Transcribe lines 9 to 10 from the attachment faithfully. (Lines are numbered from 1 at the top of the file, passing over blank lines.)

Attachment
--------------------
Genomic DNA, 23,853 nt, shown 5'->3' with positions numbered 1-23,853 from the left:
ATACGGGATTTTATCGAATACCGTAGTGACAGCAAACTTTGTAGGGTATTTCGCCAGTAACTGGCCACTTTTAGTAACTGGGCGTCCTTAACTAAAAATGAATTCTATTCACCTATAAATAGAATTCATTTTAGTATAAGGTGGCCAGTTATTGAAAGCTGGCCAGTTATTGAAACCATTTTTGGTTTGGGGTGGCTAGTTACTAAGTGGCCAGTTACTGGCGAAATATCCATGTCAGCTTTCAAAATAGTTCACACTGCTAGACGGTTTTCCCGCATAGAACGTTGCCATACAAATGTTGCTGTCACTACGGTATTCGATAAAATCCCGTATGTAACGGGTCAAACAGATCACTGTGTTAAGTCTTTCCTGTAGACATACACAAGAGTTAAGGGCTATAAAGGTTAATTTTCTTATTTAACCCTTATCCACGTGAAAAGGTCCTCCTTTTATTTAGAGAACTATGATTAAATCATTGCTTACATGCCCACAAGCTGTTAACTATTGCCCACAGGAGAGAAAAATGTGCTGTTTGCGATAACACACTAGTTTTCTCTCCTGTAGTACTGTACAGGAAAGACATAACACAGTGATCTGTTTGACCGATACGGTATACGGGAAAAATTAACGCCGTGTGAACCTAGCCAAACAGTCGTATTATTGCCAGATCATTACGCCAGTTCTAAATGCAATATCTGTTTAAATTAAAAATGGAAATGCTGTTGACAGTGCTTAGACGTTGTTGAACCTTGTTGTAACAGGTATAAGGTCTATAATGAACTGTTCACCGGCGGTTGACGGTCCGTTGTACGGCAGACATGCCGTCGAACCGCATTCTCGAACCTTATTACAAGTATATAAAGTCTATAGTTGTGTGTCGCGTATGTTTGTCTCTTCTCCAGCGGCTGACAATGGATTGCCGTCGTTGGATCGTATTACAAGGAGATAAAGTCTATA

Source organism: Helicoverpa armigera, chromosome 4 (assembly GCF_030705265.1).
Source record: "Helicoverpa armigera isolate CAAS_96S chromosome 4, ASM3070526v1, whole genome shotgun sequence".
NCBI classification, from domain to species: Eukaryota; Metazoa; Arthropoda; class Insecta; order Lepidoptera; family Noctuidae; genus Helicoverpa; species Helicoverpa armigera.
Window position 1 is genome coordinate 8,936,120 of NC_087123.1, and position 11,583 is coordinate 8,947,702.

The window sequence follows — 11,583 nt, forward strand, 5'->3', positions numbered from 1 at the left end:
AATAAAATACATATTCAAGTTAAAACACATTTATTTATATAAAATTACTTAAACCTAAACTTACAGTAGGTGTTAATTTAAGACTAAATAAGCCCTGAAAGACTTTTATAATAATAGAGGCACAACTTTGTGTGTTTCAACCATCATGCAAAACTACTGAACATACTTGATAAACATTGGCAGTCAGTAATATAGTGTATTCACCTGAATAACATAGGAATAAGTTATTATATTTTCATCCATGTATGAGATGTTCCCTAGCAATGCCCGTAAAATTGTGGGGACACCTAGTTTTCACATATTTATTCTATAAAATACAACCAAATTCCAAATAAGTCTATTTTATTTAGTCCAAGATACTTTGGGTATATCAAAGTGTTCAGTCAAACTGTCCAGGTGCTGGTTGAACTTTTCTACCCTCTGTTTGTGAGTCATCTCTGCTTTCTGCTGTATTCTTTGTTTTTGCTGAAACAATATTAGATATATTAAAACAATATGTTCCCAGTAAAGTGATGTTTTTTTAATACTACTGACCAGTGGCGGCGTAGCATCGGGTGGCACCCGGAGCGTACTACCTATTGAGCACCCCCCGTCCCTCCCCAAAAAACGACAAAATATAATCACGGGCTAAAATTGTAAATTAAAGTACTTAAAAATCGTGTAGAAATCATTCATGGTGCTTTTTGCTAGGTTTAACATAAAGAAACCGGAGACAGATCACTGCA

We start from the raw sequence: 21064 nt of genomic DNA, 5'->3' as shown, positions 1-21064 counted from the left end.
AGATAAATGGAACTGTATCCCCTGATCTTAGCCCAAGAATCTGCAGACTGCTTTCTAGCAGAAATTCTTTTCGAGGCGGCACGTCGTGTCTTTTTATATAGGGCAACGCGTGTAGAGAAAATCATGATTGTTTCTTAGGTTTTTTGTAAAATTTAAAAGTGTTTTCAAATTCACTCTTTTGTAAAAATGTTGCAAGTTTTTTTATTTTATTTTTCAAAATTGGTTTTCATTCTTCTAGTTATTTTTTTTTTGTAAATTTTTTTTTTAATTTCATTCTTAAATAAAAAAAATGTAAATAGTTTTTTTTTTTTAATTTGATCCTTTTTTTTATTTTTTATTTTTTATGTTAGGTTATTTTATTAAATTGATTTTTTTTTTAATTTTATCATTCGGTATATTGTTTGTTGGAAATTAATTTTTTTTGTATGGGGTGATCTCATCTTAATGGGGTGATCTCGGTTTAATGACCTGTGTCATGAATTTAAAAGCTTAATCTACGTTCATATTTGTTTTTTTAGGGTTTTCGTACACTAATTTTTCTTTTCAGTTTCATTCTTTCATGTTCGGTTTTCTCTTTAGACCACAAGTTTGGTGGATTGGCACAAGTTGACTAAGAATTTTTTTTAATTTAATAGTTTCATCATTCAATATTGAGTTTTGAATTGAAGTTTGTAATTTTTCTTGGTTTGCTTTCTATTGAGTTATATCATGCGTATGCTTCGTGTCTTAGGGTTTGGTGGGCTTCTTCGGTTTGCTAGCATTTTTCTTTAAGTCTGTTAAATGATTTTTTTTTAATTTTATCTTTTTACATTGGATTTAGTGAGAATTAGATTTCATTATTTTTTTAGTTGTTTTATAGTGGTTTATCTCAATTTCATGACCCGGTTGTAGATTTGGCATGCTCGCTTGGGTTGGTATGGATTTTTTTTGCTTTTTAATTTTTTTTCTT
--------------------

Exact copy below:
We start from the raw sequence: 21064 nt of genomic DNA, 5'->3' as shown, positions 1-21064 counted from the left end.
AGATAAATGGAACTGTATCCCCTGATCTTAGCCCAAGAATCTGCAGACTGCTTTCTAGCAGAAATTCTTTTCGAGGCGGCACGTCGTGTCTTTTTATATAGGGCAACGCGTGTAGAGAAAATCATGATTGTTTCTTAGGTTTTTTGTAAAATTTAAAAGTGTTTTCAAATTCACTCTTTTGTAAAAATGTTGCAAGTTTTTTTATTTTATTTTTCAAAATTGGTTTTCATTCTTCTAGTTATTTTTTTTTTGTAAATTTTTTTTTTAATTTCATTCTTAAATAAAAAAAATGTAAATAGTTTTTTTTTTTTAATTTGATCCTTTTTTTTATTTTTTATTTTTTATGTTAGGTTATTTTATTAAATTGATTTTTTTTTTAATTTTATCATTCGGTATATTGTTTGTTGGAAATTAATTTTTTTTGTATGGGGTGATCTCATCTTAATGGGGTGATCTCGGTTTAATGACCTGTGTCATGAATTTAAAAGCTTAATCTACGTTCATATTTGTTTTTTTAGGGTTTTCGTACACTAATTTTTCTTTTCAGTTTCATTCTTTCATGTTCGGTTTTCTCTTTAGACCACAAGTTTGGTGGATTGGCACAAGTTGACTAAGAATTTTTTTTAATTTAATAGTTTCATCATTCAATATTGAGTTTTGAATTGAAGTTTGTAATTTTTCTTGGTTTGCTTTCTATTGAGTTATATCATGCGTATGCTTCGTGTCTTAGGGTTTGGTGGGCTTCTTCGGTTTGCTAGCATTTTTCTTTAAGTCTGTTAAATGATTTTTTTTTAATTTTATCTTTTTACATTGGATTTAGTGAGAATTAGATTTCATTATTTTTTTAGTTGTTTTATAGTGGTTTATCTCAATTTCATGACCCGGTTGTAGATTTGGCATGCTCGCTTGGGTTGGTATGGATTTTTTTTGCTTTTTAATTTTTTTTCTT